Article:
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Making our VR rifle

Many people today are addicted with video games. The fashionable theme of virtual reality (VR) has not bypassed us as well. While playing various FPS we found that all these standard controllers are not able to convey the emotion of combat and the feel of recoil blow in a shoulder. There are, of course, quite professionally made Chinese articles (for example, One of the first quality rifles from China ), but they worth a lot, and the effect of a "buzzer" in your hand triggers quite wrong associations. There are also serious solutions with advanced design that have not yet entered the market but are already offered for quite a bit of money (for example: Futuristic rifle with a kickback effect). Some game developers do not bother themselves much with this issue - they took a finished device, cut off the stock and sell it now for double price. This approach is tempting, but we as engineers and designers are not interesting in such "creativity".

Some months ago there was an idea born within our team: to create our own controller, which would look serious. But in terms of gaming it should behave realistically and in terms of cost it must be competitive in the market. Encouraged colleagues rushed for the goal.

Being fans of the first series of X-Com games by Microprose (remember isometric alien fighters from 1993?), we have decided to re-recreate a rifle from this game as a start.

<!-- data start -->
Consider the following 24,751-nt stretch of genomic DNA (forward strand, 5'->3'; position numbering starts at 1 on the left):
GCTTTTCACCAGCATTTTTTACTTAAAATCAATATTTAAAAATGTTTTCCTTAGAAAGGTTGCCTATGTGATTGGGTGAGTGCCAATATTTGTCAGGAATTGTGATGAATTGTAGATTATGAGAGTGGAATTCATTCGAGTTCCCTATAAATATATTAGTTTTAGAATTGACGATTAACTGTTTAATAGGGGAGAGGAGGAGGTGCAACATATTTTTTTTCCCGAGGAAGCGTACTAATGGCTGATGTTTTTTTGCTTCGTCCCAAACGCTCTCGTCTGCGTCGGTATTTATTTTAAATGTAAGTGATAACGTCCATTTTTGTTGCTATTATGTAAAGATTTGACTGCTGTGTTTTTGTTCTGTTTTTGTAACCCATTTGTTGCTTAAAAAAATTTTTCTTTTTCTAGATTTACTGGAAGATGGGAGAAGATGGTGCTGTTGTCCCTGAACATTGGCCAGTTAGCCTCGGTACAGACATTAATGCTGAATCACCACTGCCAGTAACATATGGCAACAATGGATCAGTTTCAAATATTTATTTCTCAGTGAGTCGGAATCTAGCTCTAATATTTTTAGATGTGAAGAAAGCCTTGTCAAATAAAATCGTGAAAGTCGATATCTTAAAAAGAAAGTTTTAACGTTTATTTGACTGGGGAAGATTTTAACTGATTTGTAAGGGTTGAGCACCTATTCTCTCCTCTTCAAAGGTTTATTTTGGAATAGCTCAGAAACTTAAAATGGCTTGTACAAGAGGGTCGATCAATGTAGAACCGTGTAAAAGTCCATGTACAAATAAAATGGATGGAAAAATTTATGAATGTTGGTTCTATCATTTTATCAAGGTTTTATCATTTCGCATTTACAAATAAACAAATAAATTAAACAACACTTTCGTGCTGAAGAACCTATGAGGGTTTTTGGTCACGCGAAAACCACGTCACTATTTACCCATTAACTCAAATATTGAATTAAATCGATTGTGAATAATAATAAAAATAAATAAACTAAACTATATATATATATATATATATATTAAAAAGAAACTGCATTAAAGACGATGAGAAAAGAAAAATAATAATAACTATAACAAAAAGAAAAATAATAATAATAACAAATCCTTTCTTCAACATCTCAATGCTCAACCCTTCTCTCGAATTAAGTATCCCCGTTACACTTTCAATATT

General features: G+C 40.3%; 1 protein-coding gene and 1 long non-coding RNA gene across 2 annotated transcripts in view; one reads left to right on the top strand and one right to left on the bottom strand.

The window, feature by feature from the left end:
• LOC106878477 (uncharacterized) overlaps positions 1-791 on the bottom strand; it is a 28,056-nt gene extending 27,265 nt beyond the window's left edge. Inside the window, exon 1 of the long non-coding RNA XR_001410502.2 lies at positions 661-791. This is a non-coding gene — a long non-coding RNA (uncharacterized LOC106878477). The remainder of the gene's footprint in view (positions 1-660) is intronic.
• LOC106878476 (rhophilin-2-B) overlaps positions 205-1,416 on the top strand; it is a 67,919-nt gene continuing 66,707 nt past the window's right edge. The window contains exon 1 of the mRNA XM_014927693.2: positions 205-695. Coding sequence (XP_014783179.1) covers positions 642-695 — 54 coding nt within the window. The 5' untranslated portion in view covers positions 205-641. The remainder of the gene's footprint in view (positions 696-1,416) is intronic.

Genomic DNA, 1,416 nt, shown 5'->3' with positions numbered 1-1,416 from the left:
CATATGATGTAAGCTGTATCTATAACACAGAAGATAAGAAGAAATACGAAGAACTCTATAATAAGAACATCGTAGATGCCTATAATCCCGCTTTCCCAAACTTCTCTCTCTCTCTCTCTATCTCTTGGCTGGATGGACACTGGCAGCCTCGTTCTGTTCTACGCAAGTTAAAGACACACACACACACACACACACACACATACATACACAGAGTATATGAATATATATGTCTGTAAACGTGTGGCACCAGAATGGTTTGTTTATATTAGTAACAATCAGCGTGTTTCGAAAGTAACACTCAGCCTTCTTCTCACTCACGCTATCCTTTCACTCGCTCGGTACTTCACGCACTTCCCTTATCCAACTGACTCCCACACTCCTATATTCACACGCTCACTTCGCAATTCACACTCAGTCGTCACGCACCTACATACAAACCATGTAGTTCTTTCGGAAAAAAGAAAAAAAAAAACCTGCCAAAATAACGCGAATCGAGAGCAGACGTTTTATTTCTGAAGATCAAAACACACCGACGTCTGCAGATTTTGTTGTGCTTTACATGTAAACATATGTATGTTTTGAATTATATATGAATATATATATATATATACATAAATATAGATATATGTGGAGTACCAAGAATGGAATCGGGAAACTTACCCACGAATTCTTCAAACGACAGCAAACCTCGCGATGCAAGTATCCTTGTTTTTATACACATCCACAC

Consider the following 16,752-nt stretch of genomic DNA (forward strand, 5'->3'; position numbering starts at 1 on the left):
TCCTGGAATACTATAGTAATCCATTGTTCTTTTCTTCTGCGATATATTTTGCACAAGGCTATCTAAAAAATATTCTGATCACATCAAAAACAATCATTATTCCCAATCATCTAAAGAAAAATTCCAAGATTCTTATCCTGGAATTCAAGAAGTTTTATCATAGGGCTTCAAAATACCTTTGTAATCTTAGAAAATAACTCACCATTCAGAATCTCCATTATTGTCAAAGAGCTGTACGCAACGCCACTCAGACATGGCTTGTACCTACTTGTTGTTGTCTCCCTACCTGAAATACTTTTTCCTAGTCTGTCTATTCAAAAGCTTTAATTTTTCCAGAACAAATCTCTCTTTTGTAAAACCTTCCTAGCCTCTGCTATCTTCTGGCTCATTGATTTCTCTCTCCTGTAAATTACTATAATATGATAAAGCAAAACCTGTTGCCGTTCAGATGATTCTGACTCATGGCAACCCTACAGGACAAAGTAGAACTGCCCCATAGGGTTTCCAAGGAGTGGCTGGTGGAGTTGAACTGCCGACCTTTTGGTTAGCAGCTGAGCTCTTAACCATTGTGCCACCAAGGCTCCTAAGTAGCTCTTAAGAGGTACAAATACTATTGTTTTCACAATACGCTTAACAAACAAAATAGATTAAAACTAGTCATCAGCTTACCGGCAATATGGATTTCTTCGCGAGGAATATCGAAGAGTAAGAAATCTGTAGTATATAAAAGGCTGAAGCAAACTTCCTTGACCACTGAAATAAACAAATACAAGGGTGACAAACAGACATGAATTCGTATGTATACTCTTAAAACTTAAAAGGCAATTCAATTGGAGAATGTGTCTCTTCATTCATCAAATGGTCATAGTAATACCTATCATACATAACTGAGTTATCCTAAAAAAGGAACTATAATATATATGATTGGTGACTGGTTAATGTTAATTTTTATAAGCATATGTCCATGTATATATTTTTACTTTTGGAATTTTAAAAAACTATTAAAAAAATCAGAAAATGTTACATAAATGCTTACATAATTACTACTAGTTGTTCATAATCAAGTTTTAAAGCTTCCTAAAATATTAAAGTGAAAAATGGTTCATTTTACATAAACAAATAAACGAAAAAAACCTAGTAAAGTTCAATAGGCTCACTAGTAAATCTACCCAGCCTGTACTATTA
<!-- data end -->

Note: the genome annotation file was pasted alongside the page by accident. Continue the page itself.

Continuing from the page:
Our idea has stalled right away - at the design stage. As you can imagine the original visual part with VGA graphics was not helping - such a small image can not contain any details. In addition, an attempt to work with it while keeping the proportions did not comply with human anatomy.

This is one of the first concepts with an attempt to keep proportions and shapes. Looks really ugly, doesn't it?

So, we had to model the design from a scratch.

Assuming that we are making a controller, which will be used for hours of play we decided to make sure the rifle fits comfortably in player's hands. Thus we we studied ideas of the fan community offered by the Internet. Starting with the original Alien movie and up to recent Fallout series by Bethesda.

We have not considered official weaponry from X-com by Firaxis and 2K. We decided to do something completely original. Plus, some elements were firmly demanded by our electronic engineers, who wanted to fill it with circuits for gaming. At the end, we came to a mixed solution: сombination of FN P90 SMG (Official American web page) and toys from Nerf series by Hasbro (Hyperfire model at its official web page)

Time came to select materials. Metal, wood, plastic?

The first models were made of oak. They looked great, although they were almost as heavy as a real rifle. But the costs were not critical - wood is still an abundant resource in our part of the Planet.

Our joy was not long enough. Some days after being manufactured the wood absorbed moisture from air and then dried and started cracking and curling. Therefore, the second edition was covered with varnish and paint.

Inside we made cavities for electronic and mechanical components.